The symptoms that are associated with athlete’s foot consist of itching between the toes or on the bottom of the feet. In severe cases, blisters may form on the sole of the feet. It is produced by a fungal infection and is known to be contagious. The type of fungus that causes this condition lives in warm and moist environments. These include places such as public pools, showers, or locker rooms. Additionally, wearing damp socks and shoes for the majority of the day may contribute to getting athlete’s foot. There may be measures that can be taken to possibly prevent athlete’s foot. These include wearing shoes and socks that are made of breathable materials and wearing appropriate shoes while in public environments. If you have contracted athlete’s foot, it is advised to speak with a podiatrist who can begin the proper treatment.
Athlete’s foot is often an uncomfortable condition to experience. Thankfully, podiatrists specialize in treating athlete’s foot and offer the best treatment options. If you have any questions about athlete’s foot, consult with Dr. Charles Cavicchio from Cavicchio Podiatry. Our doctor will assess your condition and provide you with quality treatment.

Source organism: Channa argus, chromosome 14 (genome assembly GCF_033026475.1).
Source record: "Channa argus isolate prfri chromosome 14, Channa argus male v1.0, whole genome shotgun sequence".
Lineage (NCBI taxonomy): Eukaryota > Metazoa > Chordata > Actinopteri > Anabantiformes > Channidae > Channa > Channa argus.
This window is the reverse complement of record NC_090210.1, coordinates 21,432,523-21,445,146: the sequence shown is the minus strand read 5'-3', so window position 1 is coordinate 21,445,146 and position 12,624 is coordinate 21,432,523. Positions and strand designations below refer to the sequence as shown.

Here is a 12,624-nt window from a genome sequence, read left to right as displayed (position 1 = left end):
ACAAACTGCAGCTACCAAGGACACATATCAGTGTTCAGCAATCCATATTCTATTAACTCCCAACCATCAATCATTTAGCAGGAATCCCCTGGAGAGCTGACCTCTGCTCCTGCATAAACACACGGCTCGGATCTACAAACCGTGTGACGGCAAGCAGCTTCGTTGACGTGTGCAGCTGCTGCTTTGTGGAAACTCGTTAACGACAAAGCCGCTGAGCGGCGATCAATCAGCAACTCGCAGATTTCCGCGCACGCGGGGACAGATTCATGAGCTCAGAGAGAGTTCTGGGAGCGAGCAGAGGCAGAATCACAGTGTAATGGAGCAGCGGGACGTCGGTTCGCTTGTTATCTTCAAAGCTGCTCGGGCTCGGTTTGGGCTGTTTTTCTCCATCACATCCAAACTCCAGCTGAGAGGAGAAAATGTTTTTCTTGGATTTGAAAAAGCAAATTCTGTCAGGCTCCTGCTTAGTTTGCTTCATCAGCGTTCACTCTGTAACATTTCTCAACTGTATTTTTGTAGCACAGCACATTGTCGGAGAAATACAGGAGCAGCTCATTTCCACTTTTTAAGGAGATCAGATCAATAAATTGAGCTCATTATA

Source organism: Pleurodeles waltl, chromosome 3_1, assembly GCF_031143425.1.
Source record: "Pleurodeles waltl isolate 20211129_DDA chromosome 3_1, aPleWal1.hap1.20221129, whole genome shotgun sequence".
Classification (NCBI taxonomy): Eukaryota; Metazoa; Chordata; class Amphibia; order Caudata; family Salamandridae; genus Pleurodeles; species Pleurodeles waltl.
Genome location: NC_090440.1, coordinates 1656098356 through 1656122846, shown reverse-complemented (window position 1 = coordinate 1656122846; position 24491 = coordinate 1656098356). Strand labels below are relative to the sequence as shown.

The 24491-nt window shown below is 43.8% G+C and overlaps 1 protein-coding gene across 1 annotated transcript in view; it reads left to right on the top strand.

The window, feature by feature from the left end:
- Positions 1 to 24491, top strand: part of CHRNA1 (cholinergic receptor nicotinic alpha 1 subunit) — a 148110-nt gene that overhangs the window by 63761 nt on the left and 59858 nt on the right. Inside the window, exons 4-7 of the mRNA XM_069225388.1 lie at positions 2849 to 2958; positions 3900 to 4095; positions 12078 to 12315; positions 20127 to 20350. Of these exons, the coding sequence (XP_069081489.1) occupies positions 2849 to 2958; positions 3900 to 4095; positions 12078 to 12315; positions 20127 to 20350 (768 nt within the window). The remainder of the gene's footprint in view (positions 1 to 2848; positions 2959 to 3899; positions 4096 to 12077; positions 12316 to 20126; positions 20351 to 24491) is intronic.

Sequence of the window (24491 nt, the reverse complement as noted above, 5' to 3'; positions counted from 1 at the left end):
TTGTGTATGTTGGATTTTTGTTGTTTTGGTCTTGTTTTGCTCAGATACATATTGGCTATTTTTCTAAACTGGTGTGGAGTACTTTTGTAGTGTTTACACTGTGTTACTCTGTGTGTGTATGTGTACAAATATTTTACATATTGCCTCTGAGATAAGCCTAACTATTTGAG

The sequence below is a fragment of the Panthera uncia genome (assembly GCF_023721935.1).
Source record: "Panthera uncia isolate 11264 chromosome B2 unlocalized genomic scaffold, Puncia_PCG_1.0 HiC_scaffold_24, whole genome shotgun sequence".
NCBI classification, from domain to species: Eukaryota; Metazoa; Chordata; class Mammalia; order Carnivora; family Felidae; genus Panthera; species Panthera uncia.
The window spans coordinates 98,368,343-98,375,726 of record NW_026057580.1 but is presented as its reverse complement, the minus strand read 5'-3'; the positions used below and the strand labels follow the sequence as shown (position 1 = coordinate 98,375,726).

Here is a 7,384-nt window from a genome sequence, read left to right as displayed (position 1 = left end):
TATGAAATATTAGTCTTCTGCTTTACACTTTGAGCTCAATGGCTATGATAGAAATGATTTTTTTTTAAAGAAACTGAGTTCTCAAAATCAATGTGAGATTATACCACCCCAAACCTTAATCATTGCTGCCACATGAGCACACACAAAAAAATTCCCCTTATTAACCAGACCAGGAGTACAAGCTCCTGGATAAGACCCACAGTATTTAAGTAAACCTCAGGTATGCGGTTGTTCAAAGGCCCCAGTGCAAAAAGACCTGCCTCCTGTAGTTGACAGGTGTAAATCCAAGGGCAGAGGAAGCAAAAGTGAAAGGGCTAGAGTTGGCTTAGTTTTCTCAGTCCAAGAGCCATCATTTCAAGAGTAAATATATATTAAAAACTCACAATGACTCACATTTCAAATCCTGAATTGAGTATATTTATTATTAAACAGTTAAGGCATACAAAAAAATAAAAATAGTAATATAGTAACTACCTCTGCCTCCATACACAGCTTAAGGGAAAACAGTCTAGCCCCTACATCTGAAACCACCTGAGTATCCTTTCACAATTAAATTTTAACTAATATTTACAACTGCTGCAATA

What Is Athlete’s Foot?
Tinea pedis, more commonly known as athlete’s foot, is a non-serious and common fungal infection of the foot. Athlete’s foot is contagious and can be contracted by touching someone who has it or infected surfaces. The most common places contaminated by it are public showers, locker rooms, and swimming pools. Once contracted, it grows on feet that are left inside moist, dark, and warm shoes and socks.
The most effective ways to prevent athlete’s foot include:
- Thoroughly washing and drying feet
- Avoid going barefoot in locker rooms and public showers
- Using shower shoes in public showers
- Wearing socks that allow the feet to breathe
- Changing socks and shoes frequently if you sweat a lot
Athlete’s foot initially occurs as a rash between the toes. However, if left undiagnosed, it can spread to the sides and bottom of the feet, toenails, and if touched by hand, the hands themselves. Symptoms include:
- Scaly and peeling skin
Diagnosis and Treatment
Diagnosis is quick and easy. Skin samples will be taken and either viewed under a microscope or sent to a lab for testing. Sometimes, a podiatrist can diagnose it based on simply looking at it. Once confirmed, treatment options include oral and topical antifungal medications.
If you have any questions, please feel free to contact our office located in Lincoln, RI. We offer the newest diagnostic and treatment technologies for all your foot care needs.
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